Linus Torvalds, the creator of Linux, said this week that the open source operating system was poised to movebeyond business applications to be embedded into single function gadgets.
These include Web surfing screens, set-top television digital devices and home appliances such as intelligent fridges and microwaves.
Speaking at the Linuxworld conference in New York, Torvalds said the open Linux model was "perfect for any kind of specialised device".
Montavista also demonstrated its Hard Hat Linux hybrid toolkit for Motorola's PowerPC chipset at the show. The software will be used in conjunction with the microprocessors to develop Web-enabled gadgets, mobile phones and consumer electronics.
There are a few Linux based consumer products already on the market. Tivo and Philips have produced a personal video recorder that runs on Linux, for example, and other companies plan to release Linux based gadgets later this year.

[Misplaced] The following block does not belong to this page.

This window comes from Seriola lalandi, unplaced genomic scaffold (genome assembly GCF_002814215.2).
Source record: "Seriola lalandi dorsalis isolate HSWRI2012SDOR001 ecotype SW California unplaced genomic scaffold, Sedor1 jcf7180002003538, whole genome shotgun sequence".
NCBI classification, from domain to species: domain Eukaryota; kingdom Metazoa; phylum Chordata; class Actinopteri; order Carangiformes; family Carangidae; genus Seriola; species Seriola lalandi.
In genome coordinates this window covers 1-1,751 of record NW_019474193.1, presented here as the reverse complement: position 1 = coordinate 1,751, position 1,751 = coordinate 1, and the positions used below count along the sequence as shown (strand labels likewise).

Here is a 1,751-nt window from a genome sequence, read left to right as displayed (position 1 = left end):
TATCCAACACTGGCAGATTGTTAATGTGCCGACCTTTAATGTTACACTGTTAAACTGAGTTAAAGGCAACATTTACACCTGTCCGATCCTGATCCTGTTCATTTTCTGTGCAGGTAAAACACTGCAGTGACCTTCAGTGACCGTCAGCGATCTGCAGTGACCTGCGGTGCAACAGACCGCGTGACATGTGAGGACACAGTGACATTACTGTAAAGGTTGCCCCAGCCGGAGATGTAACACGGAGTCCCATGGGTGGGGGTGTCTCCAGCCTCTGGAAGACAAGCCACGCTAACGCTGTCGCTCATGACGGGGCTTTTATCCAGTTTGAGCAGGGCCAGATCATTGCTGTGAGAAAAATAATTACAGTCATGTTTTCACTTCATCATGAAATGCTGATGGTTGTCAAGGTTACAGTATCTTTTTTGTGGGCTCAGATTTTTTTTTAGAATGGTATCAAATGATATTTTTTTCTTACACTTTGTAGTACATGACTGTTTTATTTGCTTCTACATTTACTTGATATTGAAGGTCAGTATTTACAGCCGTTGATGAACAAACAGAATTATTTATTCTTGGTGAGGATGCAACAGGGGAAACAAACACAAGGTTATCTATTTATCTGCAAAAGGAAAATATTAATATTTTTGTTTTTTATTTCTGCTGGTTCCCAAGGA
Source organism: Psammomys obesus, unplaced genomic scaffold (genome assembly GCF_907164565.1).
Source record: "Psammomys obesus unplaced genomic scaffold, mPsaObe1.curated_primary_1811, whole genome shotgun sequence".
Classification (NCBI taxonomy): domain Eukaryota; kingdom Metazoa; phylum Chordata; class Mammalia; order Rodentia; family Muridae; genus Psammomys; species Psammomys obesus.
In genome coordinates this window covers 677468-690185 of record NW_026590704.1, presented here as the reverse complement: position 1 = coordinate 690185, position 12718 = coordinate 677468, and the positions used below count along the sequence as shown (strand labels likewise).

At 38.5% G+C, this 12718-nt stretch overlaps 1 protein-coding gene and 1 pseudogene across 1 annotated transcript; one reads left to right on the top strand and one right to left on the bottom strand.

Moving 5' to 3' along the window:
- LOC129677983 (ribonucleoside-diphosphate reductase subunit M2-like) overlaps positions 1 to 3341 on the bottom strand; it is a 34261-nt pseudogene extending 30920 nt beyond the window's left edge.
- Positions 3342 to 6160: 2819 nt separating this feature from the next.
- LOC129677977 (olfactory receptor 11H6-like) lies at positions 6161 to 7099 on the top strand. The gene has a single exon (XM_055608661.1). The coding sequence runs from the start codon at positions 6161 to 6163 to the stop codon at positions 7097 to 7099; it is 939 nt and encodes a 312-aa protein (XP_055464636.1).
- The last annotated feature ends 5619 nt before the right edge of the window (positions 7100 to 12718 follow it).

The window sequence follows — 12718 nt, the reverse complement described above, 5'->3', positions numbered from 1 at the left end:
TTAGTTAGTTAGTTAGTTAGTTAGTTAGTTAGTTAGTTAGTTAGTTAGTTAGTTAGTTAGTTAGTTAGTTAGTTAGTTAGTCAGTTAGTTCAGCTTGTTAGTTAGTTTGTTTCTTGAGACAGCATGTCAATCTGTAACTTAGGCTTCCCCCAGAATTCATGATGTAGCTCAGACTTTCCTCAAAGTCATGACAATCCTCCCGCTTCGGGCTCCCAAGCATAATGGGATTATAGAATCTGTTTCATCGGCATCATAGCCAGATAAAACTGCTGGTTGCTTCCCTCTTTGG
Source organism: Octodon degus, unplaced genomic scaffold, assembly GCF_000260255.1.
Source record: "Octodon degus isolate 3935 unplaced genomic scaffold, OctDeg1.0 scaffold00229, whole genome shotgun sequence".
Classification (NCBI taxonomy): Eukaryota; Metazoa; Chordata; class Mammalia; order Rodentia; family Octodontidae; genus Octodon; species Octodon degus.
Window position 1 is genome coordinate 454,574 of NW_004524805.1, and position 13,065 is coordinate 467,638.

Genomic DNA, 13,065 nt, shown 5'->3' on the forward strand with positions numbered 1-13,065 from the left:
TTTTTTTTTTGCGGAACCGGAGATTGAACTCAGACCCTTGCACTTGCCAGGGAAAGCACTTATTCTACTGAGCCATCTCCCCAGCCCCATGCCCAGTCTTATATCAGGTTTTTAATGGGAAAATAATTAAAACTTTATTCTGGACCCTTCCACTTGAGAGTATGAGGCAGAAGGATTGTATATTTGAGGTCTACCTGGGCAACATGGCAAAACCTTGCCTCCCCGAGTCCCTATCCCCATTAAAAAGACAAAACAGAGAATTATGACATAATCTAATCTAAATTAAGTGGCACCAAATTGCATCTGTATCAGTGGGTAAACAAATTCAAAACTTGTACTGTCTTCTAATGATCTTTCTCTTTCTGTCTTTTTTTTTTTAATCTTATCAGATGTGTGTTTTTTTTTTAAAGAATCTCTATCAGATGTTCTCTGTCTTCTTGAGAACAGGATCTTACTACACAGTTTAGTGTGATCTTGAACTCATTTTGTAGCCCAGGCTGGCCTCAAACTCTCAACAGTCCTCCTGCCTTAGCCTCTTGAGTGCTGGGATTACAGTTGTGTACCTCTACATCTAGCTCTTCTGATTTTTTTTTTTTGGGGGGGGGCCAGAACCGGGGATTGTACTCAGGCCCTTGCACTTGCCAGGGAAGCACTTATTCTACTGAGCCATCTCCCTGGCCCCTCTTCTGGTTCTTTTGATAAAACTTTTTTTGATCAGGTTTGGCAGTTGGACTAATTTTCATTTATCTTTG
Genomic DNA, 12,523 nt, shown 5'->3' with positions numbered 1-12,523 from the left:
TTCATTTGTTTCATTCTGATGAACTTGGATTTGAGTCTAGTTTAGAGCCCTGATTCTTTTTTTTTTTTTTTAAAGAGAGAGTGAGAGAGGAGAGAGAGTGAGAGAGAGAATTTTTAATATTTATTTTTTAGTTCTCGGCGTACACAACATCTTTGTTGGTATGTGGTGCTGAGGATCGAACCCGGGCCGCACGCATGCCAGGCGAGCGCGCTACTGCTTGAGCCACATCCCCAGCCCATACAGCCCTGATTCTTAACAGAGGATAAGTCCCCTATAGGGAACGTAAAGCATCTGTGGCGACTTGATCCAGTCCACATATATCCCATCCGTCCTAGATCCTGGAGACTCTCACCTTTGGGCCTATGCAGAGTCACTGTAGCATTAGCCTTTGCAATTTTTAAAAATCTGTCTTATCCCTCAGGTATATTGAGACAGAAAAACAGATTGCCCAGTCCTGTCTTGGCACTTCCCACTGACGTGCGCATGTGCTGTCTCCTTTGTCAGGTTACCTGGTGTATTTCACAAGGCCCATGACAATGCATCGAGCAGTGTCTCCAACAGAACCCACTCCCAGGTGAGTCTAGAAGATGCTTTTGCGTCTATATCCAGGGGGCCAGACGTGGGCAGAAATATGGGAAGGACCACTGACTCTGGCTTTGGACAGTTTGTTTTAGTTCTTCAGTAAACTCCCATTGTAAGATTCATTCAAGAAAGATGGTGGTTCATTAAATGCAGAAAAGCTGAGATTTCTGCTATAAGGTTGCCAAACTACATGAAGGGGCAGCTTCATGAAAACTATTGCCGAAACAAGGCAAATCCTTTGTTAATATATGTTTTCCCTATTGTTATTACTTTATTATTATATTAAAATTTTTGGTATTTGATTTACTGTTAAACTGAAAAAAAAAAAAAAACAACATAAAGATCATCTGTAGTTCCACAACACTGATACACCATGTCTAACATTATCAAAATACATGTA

At the Consumer Electronics show this spring, Sun Microsystems unveiled a Webpad running Linux in a digital living room. At the same event, chip giant Intel said that it plans to sell web connected information appliances under its own brand name running Linux.
S3 is also working on a Web pad for under $1,000. This uses the Transmeta chip that has been optimised for Linux.
Red Hat, which has just bought Cygnus Solutions, a specialist in software for embedded devices, has likewise confirmed that it will develop the firm's software to run on Linux.
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